During my mother’s childhood, my grandmother sewed the latest styles for her. My mother learned the basics of fine sewing in the process, but she rarely used those skills. “Sewing skips a generation,” my mother declared. My life has proved her adage true.
As a little girl, I pieced together outfits for my dolls. Then, for my eighth birthday, I received a copy of Coats & Clark’s Sewing Book (Educational Bureau of Coats & Clark, 1967). I studied the illustrations, learning how pattern pieces fit together.
When I was 9, my father bought my mother a sewing machine. I was enthralled by it. My mother bought herself a pattern for a skirt and jacket, and a cream-colored, floral jacquard. She cut the pieces and pinned a few seams, then put the project aside. For days, then weeks, then months, the machine sat idle, the fabric piled beside it.
I imagined many times how I would feed those skirt panels under the fast-moving needle. I could see how the garment would come together.
Finally, I couldn’t stand it. “If you show me how to run the sewing machine,” I said to my mother with a 9-year-old’s bravado, “I will make your outfit. I know how.”
My mother laughed. “If you’re going to learn, you have to do it right,” she said. “Before you use the machine, you must sew a dress by hand. You must learn to make beautiful stitches yourself. That’s how my mother taught me.”
My heart sank. Her challenge seemed impossible. Without a pattern or fabric of my own, I had no idea how to even start.
Then my mother surprised me. From the old pirate chest where she kept her treasures, she pulled two yards of cotton lawn printed with blue roses. My father had bought this length of fabric on a trip to Hong Kong. It was fabric she knew I loved. “You can use this,” she said.
We bought a pattern that afternoon, for a sleeveless, A-line dress. My mother showed me how to stitch a strong backstitch, and we salvaged a zipper and a pleated organza collar from a dress I’d outgrown. Then she left me alone. I worked all weekend, sewing stitch after stitch, each growing smaller and more even. When I reached the hem, she demonstrated a neat catchstitch. I recalled the illustrations in my book. What I’d read on the page now translated into actions my fingers could accomplish.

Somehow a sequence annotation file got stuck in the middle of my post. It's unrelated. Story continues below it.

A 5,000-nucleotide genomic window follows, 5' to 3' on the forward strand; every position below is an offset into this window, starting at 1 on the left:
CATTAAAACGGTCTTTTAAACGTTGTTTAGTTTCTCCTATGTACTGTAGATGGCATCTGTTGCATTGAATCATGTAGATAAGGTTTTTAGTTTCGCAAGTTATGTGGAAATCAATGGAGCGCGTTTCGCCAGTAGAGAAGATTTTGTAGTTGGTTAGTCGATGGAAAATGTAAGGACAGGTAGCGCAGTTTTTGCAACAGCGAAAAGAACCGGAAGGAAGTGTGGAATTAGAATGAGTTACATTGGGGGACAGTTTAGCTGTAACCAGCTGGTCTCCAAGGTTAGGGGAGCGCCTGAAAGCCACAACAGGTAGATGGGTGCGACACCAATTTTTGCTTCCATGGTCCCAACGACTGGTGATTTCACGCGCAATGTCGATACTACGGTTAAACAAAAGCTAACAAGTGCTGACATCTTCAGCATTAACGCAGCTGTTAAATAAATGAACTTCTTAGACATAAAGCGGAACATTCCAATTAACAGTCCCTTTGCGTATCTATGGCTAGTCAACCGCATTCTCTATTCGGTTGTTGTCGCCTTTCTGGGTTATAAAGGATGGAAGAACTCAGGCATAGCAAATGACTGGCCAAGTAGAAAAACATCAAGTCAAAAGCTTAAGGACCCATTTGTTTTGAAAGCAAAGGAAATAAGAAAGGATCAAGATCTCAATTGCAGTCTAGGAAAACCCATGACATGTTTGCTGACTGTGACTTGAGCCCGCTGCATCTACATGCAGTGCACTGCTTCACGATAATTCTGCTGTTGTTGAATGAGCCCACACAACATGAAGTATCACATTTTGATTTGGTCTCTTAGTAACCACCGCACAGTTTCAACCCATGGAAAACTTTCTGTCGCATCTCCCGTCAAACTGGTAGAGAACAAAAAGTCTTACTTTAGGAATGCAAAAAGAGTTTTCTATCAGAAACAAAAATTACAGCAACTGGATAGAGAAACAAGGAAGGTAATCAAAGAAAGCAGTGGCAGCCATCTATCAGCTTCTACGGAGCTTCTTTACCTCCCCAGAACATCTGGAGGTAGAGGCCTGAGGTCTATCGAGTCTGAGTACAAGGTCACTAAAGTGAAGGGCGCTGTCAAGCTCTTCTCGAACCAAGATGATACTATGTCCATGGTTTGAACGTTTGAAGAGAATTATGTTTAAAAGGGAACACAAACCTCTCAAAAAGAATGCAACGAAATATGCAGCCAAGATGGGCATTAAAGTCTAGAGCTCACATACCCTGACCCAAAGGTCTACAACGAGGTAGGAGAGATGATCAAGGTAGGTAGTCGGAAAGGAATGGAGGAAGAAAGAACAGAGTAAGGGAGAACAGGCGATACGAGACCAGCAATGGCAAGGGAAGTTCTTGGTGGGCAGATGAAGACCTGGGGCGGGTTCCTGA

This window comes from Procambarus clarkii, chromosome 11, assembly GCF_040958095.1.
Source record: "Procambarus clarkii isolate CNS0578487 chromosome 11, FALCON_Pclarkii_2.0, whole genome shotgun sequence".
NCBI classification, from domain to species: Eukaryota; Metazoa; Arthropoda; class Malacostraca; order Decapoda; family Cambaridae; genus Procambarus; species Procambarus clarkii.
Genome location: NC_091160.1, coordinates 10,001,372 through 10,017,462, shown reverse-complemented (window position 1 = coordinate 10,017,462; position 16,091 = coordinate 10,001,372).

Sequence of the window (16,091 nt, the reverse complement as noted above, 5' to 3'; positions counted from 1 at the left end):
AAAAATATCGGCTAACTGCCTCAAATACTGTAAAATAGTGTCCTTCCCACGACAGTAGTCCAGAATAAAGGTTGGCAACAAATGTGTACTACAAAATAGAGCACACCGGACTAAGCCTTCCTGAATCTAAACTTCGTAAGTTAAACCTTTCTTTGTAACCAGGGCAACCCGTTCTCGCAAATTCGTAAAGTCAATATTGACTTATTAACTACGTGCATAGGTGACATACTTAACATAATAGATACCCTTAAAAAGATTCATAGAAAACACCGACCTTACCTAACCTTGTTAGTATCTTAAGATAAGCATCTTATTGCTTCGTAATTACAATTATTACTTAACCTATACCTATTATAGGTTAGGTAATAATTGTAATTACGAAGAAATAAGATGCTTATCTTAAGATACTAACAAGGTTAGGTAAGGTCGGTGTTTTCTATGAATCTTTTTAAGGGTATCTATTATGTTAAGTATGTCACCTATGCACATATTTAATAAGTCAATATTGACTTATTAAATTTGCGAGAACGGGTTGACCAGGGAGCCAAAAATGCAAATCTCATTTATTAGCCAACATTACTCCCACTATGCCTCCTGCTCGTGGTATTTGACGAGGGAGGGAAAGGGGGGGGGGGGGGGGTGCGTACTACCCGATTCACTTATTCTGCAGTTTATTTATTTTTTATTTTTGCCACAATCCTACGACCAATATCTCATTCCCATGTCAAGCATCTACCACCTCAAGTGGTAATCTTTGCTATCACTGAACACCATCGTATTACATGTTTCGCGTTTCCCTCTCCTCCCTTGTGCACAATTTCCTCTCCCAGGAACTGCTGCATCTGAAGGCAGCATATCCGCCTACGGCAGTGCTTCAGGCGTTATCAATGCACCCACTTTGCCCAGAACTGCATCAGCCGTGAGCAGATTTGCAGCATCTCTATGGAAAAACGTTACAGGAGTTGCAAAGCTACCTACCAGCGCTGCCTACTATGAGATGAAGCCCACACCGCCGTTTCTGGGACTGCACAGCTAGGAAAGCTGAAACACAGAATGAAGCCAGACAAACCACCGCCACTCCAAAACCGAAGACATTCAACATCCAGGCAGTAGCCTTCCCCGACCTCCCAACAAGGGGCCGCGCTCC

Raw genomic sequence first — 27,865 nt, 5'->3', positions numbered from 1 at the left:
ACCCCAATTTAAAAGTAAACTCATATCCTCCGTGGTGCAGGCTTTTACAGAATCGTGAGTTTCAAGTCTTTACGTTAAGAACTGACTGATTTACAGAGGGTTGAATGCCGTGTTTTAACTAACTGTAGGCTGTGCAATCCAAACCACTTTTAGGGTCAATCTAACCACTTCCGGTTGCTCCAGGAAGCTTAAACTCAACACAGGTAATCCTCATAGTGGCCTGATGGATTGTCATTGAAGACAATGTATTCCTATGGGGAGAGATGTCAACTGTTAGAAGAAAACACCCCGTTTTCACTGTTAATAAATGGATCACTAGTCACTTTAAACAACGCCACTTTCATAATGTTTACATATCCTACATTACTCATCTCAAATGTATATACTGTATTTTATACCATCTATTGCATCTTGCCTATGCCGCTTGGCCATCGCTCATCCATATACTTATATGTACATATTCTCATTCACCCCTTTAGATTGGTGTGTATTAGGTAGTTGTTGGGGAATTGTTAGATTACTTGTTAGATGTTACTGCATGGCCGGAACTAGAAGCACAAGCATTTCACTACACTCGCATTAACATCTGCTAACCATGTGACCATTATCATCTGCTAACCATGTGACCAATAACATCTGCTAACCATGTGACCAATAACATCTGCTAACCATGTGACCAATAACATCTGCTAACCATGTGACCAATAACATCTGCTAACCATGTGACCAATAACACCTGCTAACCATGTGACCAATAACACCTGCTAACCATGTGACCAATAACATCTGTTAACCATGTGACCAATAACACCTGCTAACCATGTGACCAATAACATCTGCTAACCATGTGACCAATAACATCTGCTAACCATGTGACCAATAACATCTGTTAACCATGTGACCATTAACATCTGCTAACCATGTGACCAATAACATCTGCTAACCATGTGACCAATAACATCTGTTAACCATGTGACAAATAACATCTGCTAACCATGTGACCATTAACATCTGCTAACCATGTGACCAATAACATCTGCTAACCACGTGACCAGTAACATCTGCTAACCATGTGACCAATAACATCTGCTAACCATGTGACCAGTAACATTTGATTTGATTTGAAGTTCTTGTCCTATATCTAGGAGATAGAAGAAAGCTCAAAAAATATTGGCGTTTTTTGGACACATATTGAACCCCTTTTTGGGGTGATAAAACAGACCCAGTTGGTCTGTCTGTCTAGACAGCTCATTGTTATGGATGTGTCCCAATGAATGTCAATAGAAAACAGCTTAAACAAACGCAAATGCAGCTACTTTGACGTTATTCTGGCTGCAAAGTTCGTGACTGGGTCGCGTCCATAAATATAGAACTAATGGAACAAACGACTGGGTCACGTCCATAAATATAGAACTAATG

Finally, my dress was finished. I presented it to my mother for inspection. Turning the dress over, she said, “Uh, oh!” I’d sewn the zipper in backward. “There’s always at least one mistake. Your grandmother did this many times. I got used to undoing my dresses from the inside.” Then she led me to the sewing machine to teach me how to use it.
Recently, I found a photo of my mother, aged about 55. In the picture, she grins, wearing the cream-colored jacquard jacket, the first garment I sewed on her sewing machine. She wore that jacket until the end of her life. Since I made the jacket, I’ve sewn for myself, my husband, and my children. Despite my mother’s insistence that sewing skips a generation, I’ve thought, at times, that my youngest child would continue the sewing tradition. Instead, he’s become a master knitter. Perhaps, as my mother suggested, my future grandchild will take up the mantle.
Sherry Audette Morrow sews in Baltimore, Maryland.
Illustration: Alexis Seabrook.
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